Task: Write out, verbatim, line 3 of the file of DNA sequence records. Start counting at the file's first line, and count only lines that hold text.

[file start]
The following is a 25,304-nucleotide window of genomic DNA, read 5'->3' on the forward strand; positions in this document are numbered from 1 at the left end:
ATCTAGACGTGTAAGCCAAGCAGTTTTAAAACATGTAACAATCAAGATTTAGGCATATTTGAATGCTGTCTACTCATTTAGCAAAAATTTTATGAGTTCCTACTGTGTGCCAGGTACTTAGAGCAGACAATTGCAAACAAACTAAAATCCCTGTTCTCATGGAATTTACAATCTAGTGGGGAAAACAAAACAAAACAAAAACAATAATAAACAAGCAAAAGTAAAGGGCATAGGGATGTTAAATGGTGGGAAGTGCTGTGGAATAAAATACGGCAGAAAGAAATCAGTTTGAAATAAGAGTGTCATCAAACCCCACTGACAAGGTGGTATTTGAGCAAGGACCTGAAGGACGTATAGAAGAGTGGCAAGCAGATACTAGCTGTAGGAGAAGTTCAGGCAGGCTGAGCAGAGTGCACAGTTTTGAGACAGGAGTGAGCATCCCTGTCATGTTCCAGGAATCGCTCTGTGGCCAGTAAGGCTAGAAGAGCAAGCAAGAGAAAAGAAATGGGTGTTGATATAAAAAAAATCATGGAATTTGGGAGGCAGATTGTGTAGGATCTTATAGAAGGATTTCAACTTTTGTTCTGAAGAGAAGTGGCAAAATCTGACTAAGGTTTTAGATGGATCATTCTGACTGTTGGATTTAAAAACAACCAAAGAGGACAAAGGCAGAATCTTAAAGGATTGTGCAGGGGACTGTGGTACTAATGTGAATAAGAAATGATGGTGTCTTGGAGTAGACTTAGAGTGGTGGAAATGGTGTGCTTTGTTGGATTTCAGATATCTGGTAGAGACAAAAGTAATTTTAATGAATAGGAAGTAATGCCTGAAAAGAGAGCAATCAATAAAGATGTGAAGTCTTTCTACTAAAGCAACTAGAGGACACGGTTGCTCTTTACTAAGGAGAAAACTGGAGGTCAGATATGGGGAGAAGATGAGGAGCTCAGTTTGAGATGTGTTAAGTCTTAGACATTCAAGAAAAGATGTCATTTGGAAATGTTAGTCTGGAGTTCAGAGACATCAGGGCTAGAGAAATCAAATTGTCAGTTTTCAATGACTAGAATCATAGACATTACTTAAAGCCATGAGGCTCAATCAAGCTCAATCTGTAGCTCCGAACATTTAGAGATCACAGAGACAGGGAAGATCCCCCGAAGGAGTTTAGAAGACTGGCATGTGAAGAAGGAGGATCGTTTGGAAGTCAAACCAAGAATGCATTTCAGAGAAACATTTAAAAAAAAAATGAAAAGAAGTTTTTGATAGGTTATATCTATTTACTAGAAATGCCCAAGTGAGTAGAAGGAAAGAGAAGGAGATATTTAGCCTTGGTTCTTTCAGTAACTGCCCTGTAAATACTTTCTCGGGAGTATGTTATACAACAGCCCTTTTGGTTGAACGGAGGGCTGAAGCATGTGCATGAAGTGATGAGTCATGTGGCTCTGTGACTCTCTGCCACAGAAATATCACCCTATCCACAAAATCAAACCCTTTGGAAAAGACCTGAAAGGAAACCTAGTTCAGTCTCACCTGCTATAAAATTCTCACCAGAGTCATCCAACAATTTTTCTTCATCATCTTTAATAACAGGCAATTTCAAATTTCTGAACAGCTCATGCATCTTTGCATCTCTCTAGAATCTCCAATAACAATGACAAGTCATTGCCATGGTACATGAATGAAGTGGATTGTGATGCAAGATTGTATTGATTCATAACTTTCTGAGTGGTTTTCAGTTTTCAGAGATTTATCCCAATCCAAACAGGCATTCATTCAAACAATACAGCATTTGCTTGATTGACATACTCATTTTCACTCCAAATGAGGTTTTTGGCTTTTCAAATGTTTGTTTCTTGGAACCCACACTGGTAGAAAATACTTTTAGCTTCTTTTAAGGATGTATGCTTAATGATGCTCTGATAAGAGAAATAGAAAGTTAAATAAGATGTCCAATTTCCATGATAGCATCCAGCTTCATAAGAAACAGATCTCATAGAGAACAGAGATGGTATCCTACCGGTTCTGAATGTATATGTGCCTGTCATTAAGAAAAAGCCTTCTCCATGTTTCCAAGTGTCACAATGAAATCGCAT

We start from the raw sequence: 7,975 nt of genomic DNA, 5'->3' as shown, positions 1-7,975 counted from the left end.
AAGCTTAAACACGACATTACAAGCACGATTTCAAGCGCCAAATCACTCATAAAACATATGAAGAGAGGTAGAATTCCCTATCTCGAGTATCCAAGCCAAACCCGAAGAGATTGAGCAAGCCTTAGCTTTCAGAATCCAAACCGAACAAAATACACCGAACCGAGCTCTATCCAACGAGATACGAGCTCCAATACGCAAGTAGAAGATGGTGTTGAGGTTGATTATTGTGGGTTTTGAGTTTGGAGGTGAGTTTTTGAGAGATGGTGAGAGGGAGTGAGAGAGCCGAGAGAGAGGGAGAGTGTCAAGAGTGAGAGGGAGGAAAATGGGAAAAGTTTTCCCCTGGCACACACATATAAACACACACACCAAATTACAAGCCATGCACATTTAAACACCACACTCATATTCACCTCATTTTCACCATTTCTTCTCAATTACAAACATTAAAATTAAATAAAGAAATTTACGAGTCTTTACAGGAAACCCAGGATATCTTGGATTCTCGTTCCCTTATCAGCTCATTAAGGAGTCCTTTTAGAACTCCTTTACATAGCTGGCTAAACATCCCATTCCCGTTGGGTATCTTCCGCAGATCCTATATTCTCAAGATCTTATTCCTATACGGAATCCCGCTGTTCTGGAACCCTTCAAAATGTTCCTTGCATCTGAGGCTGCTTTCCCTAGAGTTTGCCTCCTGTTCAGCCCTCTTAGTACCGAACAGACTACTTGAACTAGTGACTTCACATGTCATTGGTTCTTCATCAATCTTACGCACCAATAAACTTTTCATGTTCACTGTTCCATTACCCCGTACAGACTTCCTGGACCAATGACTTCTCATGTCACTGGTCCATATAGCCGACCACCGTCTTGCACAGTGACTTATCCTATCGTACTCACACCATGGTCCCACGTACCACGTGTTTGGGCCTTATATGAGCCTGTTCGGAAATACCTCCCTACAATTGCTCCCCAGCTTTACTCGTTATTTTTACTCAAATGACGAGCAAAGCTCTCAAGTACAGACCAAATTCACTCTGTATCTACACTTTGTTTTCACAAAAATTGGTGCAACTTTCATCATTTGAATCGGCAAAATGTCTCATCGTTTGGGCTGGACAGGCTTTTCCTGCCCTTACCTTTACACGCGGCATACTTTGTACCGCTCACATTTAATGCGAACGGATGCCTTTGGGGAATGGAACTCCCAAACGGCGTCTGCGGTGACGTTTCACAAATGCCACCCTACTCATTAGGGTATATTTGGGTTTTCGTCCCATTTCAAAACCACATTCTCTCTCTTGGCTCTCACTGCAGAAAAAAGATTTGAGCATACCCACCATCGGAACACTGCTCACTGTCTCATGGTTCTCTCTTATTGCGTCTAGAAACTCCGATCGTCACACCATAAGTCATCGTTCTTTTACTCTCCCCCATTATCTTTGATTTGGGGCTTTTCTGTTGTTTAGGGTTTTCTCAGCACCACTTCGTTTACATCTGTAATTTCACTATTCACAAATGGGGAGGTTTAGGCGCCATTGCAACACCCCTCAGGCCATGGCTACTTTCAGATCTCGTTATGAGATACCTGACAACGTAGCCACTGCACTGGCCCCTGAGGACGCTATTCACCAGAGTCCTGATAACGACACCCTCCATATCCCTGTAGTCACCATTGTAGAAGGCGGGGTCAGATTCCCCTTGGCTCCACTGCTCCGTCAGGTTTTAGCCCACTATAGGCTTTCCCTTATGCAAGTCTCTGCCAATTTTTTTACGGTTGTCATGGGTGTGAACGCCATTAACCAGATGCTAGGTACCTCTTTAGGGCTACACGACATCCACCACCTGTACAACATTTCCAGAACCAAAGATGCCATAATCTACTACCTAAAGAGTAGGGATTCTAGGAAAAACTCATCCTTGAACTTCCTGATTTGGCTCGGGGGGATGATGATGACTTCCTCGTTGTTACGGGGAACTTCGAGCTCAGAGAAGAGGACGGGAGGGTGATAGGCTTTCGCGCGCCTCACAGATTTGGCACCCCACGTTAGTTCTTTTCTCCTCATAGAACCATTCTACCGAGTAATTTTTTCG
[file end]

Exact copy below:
We start from the raw sequence: 7,975 nt of genomic DNA, 5'->3' as shown, positions 1-7,975 counted from the left end.